Stroke Drug May Also Help Alzheimer's Patients

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A drug used to treat ischemic stroke can also suppress the production of beta-amyloid protein, a discovery that researchers say could make the drug a potential therapy for Alzheimer’s disease.

Xin-Fu Zhou, PhD, of the University of South Australia, and colleagues tested edaravone, which is currently only available in Asia, on mice. The drug improved learning and memory functions in the rodents’ brains, the researchers reported in the Proceedings of the National Academy of Sciences (PNAS). In addition, edaravone hindered the production of beta-amyloid plaque, which is found in the brain and is closely associated with Alzheimer’s disease.

“Edaravone can bind the toxic amyloid peptide which is a major factor leading to degeneration of nerve cells,” Zhou said in a statement. “The drug can suppress the production of amyloid beta by inhibiting the amyloid beta production enzyme. It also inhibits the Tau hyperphosphorylation which can generate tangles accumulated in the brain cells and disrupt brain functions.”

Edaravone is currently administered via injection, though scientists are looking to develop a tablet version of the drug. The next step is to begin human trials to further investigate the drug’s use in Alzheimer’s, and those are expected to begin within the next two years.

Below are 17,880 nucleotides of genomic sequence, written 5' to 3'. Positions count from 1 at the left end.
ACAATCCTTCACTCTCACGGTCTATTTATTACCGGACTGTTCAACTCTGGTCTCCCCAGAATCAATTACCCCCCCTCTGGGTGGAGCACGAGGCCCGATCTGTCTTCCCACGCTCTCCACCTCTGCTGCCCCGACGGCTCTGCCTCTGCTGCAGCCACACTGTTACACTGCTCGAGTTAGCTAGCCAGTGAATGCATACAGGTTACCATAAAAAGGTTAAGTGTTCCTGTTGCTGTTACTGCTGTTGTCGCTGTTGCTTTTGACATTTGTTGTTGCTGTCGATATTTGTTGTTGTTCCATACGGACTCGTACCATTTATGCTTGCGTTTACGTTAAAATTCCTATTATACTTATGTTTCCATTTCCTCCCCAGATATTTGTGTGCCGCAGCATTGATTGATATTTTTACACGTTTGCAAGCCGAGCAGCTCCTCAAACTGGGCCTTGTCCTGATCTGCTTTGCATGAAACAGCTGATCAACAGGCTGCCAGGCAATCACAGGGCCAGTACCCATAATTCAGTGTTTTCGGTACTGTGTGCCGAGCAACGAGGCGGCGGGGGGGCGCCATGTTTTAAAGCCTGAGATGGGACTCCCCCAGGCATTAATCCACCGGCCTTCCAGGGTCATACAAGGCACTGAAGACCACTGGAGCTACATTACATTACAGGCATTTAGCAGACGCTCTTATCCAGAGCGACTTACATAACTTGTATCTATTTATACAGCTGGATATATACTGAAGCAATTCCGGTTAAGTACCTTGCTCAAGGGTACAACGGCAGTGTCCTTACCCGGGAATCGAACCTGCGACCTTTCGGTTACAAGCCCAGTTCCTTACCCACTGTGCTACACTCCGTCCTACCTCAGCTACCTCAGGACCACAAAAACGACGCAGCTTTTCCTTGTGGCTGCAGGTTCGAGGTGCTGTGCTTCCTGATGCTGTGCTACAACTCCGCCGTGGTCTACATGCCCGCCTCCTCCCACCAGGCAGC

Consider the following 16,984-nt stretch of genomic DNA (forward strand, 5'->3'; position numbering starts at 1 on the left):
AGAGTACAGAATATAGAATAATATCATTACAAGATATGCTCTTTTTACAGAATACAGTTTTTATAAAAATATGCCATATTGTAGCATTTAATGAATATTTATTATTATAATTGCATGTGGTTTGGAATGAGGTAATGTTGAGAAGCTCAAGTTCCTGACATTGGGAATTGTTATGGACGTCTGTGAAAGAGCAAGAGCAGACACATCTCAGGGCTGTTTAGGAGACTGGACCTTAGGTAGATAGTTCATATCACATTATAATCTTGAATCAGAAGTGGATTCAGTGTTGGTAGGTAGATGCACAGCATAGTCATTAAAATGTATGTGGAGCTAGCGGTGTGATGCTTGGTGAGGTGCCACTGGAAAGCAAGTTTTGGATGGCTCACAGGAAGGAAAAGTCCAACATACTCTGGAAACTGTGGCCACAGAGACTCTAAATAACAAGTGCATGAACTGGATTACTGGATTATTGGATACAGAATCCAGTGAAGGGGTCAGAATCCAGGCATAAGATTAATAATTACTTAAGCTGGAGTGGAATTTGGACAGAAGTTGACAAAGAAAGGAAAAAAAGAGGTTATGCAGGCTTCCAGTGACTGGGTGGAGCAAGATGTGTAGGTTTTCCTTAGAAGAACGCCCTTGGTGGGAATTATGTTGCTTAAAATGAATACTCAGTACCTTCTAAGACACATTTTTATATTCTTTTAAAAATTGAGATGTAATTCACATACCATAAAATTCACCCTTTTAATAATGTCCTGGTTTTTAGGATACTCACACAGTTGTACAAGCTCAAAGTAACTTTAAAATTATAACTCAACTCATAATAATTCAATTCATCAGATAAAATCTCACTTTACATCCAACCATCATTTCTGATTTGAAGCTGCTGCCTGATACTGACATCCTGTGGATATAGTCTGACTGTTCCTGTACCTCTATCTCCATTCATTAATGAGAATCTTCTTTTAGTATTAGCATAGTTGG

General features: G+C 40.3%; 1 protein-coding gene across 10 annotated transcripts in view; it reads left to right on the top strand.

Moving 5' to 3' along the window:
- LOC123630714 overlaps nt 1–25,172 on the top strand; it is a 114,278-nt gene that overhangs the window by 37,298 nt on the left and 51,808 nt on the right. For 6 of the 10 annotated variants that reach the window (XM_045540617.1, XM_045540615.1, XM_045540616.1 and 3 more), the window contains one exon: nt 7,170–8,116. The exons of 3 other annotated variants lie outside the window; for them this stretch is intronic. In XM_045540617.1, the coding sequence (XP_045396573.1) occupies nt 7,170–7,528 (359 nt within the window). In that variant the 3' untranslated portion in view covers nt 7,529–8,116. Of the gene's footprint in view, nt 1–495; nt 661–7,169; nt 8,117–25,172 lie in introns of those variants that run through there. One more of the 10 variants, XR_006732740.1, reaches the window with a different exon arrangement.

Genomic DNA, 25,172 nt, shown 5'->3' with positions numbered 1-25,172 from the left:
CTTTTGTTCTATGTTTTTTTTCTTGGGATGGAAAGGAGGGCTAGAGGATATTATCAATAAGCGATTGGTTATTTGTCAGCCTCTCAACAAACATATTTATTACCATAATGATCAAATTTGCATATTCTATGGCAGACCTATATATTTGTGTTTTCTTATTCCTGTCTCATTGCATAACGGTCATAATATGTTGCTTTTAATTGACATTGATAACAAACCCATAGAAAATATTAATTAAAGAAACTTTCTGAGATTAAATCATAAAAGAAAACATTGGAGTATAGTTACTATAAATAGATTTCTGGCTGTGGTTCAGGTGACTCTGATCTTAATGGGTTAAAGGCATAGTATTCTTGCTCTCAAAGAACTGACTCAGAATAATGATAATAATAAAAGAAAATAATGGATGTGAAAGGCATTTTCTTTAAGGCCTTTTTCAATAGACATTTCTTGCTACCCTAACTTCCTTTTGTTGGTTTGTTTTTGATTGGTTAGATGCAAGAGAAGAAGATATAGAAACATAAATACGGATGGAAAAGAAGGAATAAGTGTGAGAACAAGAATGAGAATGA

Stroke Drug May Also Help Alzheimer's Patients
Stroke Drug May Also Help Alzheimer's Patients

Scientists from the University of South Australia (UniSA), along with colleagues from Third Military Medical University in Chongqing, China, have discovered the drug Edaravone can alleviate the progressive cognitive deficits of Alzheimer's disease, a major social and economic burden worldwide.

Edaravone is currently available only in some Asian countries for the treatment of ischemic stroke — the most common type of stroke which is caused by blood clots.

Lead researcher Professor Xin-Fu Zhou, who is UniSA's Research Chair in Neurosciences, says Edaravone can alleviate Alzheimer's Disease pathologies and improve functions of learning and memory — in a mouse model of the disease – by multiple mechanisms.

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